Under debate, again is the dilemma regarding which right should prevail: that of employers to make their business a neutral space from an ideological, philosophical and religious perspective, or that of workers to make visible their convictions, also in the workplace, where they do not cease to be persons?
This legitimate confrontation of rights between the parties to the employment relationship could be resolved as follows: employers can, within the scope of their power of management and pursuant to the freedom of enterprise recognized in Article 16 of the Charter of Fundamental Rights of the European Union and in Article 38 of the Spanish Constitution, implement a neutrality policy which forbids workers to wear symbols of political, philosophical and religious convictions.
However, this assertion cannot be categorical since these business practices are not free from controversy, especially when they clash with workers’ ideological, religious and political freedom. Numerous disputes have been brought before the courts at national and international level as a consequence of employers’ decisions or practices, which forbid their workers to wear symbols, which show their political, philosophical and religious convictions in the workplace or even impose disciplinary penalties for breach of these instructions.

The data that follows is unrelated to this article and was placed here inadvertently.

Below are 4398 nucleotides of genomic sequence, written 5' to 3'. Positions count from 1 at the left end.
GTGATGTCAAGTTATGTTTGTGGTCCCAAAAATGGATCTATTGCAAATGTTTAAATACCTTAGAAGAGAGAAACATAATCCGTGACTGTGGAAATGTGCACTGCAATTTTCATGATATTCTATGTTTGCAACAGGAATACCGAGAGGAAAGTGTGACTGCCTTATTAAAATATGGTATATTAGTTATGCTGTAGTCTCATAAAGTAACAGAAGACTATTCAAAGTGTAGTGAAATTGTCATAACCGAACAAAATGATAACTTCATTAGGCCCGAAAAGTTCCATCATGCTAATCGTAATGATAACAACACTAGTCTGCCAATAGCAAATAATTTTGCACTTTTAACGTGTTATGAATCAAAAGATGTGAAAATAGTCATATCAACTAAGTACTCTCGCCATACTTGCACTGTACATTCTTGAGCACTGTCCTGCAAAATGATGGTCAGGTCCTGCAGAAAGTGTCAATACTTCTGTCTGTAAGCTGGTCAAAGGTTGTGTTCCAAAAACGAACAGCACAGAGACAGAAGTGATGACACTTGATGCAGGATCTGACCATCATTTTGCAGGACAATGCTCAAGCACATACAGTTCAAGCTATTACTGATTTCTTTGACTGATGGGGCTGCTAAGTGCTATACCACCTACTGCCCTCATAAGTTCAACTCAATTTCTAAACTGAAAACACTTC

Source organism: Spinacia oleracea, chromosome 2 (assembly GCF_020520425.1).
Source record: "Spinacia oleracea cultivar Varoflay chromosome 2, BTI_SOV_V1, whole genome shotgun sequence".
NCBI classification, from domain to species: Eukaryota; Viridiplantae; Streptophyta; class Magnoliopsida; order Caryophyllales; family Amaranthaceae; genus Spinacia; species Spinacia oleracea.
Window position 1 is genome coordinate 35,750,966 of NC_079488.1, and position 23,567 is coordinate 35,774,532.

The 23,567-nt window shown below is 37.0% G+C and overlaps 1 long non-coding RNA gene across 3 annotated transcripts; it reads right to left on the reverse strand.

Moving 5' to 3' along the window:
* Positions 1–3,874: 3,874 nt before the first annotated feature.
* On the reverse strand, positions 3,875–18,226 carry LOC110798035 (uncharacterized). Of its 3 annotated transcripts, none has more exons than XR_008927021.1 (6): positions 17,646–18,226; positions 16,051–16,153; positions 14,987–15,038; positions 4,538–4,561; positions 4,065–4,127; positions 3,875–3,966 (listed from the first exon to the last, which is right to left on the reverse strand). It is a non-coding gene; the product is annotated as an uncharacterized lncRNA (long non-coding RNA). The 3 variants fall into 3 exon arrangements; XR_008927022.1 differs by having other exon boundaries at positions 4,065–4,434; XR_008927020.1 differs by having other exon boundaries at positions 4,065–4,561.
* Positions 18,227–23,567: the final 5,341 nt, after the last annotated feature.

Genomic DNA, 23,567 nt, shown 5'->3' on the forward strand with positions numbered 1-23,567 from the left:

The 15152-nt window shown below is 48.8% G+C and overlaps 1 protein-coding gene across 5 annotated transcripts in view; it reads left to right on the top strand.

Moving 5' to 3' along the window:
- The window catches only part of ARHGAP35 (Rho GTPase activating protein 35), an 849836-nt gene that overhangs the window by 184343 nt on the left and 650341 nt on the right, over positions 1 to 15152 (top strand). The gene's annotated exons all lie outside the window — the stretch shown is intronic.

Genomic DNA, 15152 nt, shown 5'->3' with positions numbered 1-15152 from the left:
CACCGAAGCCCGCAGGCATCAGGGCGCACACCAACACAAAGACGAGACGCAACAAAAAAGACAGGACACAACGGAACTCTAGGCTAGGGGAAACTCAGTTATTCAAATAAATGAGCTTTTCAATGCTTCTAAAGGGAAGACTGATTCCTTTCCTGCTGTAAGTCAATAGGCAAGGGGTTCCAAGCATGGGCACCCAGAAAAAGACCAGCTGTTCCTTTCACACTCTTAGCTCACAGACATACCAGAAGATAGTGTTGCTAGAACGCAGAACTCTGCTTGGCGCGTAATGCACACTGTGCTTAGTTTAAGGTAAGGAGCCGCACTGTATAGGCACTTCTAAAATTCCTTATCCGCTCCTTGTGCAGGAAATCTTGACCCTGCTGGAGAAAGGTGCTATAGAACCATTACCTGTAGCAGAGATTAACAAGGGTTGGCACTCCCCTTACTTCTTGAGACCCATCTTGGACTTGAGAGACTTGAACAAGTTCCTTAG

There is currently no unanimous case law or approach in relation to this issue at EU level.
The European Court of Human Rights has had the opportunity to analyze on several occasions various scenarios of confrontation between the use of religious symbols and other possible interests of various kinds, adopting differing and diverse solutions, tending to respect the autonomy of national legislation of the State in which such confrontation emerged.
The cases relating to the prohibition of the use of the Islamic scarf or veil in the workplace are well known (Dahlab, Leyla Sahin v. Turkey, or S.A.S. v. France), or of wearing a cross around one’s neck (the case of British Airways).
This debate has arisen again in the EU courts due to two requests for preliminary rulings filed by the German courts Arbeitsgericht Hamburg (Hamburg Labor Court) and Bundesarbeitsgericht (Labor Chamber of the Supreme Court), which relate to the application of the nondiscrimination principle in employment and occupation regulated in Directive 2000/78/EC. Amongst other issues, the Court of Justice of the European Union (CJEU) was consulted as to: whether the employer’s decision consisting of applying a neutrality policy which forbids workers who are in direct contact with clients to wear visible signs of political, philosophical or religious convictions constitutes direct or indirect discrimination on grounds of workers’ religion or convictions.
The legal debate analyzes whether the employer’s objective of conveying to clients an image of neutrality is sufficient justification for imposing (or impeding) a certain dress standard on their workers, which may affect or violate their religious freedom or whether, on the other hand, the employer is also required to prove a certain detriment.